Once upon a time, Bollywood thrived on an angry young man. That man had a suave persona, fiery eyes, a resounding baritone and incessant ringing box-office registers to cash. Since then everyone wanted to bake their cake and eat it too, there were similar inspired roles and characters and underworld became that genre writer’s favorite ‘u’ word. 2010 saw a high on drama, wafting of masala that would make you sneeze, homage to the gritty world of gangsters – Milan Luthria’s Once Upon a Time in Mumbaai. While was far from a good film by a mile, was in what the director’s camp hinges on – entertaining. By laws of Bollywood, the director decided to bank in on the success and release a sequel which hit the theatres this week – Once Upon A Time in Mumbai Dobaara (OUATIMD). As the past has shown with sequels not living up to the fame of its part 1, will history repeat? Read on.
Milan Luthria’s second innings in the franchise takes off from where the hit 2010 movie left – Shoaib (Akshay Kumar) takes to power after he backstabs his mentor Sultan. The police are after him we are told. He walks into a police station to prove he doesn’t fear the law, does a Tees Maar Khan on them, realizes it’s the wrong film, walks out immediately and puts on his don face, sunglasses, shadows, scorn et al. He rules the erstwhile Bambaai, with a gang of exactly four trusted loyals, his protégé Aslam (Imran Khan) being one of them, returns to the city planning to take out his rival Rawal (Mahesh Manjrekar). Starlet Jasmin (Sonakshi Sinha) catches the fancy of Shoaib. She asks his name, he recites a rhyme ‘Naam bataya toh pehchan bura maan jayegi…’ he drawls. The literacy-challenged girl gets bamboozled with the word-play and we have a curious case of misunderstandings which takes 160 minutes to unroll.
Akshay Kumar isn’t at his finest; you’ve seen him do better in his Khiladi or comedy roles. No fault of his though, he genuinely tries but his character is poorly written, the script around the character maybe not written at all. The transition from a gangster, who announces ‘Villain hoon main!’ to the audience every far and few seconds, to an obsessed lover isn’t clean, his grim demeanor maintaining a horizontal plane thru and thru. He doesn’t carry forward Shoaib’s cockiness or harbor the raw intensity of Sultan. Imran Khan has a ‘what am I doing here’ question stamped on his forehead from the word action. How and why was he cast for this role; could possibly make an interesting case study. He channels his inner ‘fattu’ from his debut movie, not displaying a glimpse of daredevilry for a gangster nor gets time to play his trump romance cards. Sonakshi deserves props for maintaining her own, despite a daft narrative and role, she packs in punch, keeps it real. Watch out for a stunning Sonali Bendre who brings a refreshing respite by a mere 30-second presence.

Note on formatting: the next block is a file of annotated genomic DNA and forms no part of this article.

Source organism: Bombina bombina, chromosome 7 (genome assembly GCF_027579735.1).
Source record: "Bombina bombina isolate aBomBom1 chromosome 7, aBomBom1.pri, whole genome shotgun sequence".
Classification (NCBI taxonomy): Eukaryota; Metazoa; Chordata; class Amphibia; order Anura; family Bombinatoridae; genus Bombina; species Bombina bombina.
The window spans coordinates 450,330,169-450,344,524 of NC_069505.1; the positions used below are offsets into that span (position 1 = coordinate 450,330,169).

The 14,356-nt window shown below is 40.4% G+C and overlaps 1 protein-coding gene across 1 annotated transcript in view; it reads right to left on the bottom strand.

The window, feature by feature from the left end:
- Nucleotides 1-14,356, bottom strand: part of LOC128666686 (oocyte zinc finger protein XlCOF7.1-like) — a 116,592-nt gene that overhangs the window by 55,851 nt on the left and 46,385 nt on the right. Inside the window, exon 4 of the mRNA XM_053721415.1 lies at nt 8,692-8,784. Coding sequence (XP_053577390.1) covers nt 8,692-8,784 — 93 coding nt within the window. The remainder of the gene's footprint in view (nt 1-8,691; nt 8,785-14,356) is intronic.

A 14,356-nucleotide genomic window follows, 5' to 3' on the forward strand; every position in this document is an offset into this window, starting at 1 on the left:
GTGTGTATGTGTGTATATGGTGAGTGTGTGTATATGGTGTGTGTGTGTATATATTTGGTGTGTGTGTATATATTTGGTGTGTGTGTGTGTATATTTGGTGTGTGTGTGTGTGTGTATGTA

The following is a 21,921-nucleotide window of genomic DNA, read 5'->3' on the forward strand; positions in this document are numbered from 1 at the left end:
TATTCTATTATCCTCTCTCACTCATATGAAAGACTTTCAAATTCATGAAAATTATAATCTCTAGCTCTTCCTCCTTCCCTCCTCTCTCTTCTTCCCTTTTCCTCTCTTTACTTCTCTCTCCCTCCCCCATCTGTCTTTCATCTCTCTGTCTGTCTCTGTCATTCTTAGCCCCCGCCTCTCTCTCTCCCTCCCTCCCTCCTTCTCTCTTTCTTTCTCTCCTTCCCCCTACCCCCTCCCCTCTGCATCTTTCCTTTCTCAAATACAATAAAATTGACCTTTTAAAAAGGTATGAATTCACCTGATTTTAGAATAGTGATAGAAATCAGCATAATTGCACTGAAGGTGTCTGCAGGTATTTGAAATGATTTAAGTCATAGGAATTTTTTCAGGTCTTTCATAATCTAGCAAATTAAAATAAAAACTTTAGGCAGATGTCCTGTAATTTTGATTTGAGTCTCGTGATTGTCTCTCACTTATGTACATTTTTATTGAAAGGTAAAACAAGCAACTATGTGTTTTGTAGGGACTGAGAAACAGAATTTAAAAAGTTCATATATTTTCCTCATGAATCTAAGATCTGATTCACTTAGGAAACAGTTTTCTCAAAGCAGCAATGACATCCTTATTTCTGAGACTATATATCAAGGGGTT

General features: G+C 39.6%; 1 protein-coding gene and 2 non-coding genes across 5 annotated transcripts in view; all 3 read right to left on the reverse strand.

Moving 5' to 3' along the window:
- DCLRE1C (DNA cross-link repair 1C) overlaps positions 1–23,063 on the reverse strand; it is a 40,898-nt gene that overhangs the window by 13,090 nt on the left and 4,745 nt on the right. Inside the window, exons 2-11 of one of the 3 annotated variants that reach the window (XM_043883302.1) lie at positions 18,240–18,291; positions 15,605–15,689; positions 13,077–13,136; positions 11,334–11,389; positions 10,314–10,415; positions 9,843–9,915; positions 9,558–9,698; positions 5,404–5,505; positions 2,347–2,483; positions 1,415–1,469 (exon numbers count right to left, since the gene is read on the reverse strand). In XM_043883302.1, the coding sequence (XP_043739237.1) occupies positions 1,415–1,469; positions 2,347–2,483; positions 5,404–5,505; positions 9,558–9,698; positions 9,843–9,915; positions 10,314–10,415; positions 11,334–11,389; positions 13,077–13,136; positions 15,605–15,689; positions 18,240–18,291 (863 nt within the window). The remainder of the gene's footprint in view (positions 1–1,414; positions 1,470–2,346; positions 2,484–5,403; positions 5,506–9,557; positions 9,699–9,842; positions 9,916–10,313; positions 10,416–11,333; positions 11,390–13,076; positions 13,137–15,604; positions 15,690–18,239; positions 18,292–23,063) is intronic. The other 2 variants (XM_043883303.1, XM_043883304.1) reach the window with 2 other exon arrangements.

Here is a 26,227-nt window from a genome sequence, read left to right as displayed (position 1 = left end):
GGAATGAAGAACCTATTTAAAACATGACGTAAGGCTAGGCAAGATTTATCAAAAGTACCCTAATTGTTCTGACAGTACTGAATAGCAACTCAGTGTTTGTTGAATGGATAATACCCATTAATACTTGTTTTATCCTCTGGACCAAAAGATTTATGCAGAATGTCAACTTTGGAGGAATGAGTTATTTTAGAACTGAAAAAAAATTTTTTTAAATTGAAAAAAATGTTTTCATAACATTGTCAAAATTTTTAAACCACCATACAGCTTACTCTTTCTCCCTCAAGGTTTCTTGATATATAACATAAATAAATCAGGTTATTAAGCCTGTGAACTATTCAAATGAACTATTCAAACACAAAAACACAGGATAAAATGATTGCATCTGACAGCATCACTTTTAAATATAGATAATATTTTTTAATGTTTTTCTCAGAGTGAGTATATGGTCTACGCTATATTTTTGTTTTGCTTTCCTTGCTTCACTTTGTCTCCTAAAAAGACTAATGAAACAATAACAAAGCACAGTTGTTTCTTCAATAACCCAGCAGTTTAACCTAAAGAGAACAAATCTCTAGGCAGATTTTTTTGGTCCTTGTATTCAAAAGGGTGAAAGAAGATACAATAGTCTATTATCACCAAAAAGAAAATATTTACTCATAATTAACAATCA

Cinematographer Ayananka Bose isn’t able to repeat the camera magic and how can he possibly, when the muse has been substituted from the queen’s necklace in the first film to Sonakshi’s cleavage shots in this one. The production values that were the USP of the predecessor had me a tad bit confused here. If that one was based in the 70s and this one has a 20-year jump, wouldn’t the sets be designed to reflect the 90s accordingly? Or were they basing it on the 80s?
There is a famous adage that what isn’t broken needn’t be fixed. While the premise borrows substance to keep this sequel afloat, the issue is that there isn’t enough cohesiveness in the conflict between the king and his sidekick. There is very little carried forward from part 1 bearing a few references and one-liners which end up being this film’s best moments, the rest of it could altogether be a different movie. The Mafiosi indulging in shaayari’s and nursing heartbreaks over scotch, fake props and faker makeups make it all gloss and sham. The pauses, close-ups, screechy background score, shrill of a telephone ring cutting the suspense; this is resemblance to a Balaji tele serial that has been transported on 70mm. With emphasis on keeping it stylish, the film loses its edge thru random scenes, rationale challenged sequences and a falling climax.
Two guys like the same girl, this love triangle has some botched up discourse on love, birds & bees and dhokha that keep going in circles with no one in any hurry to get anywhere in particular. World is round indeed. With a title to leech on and some references thrown in to jog audience’s memory, OUATIMD does not make a worthy successor.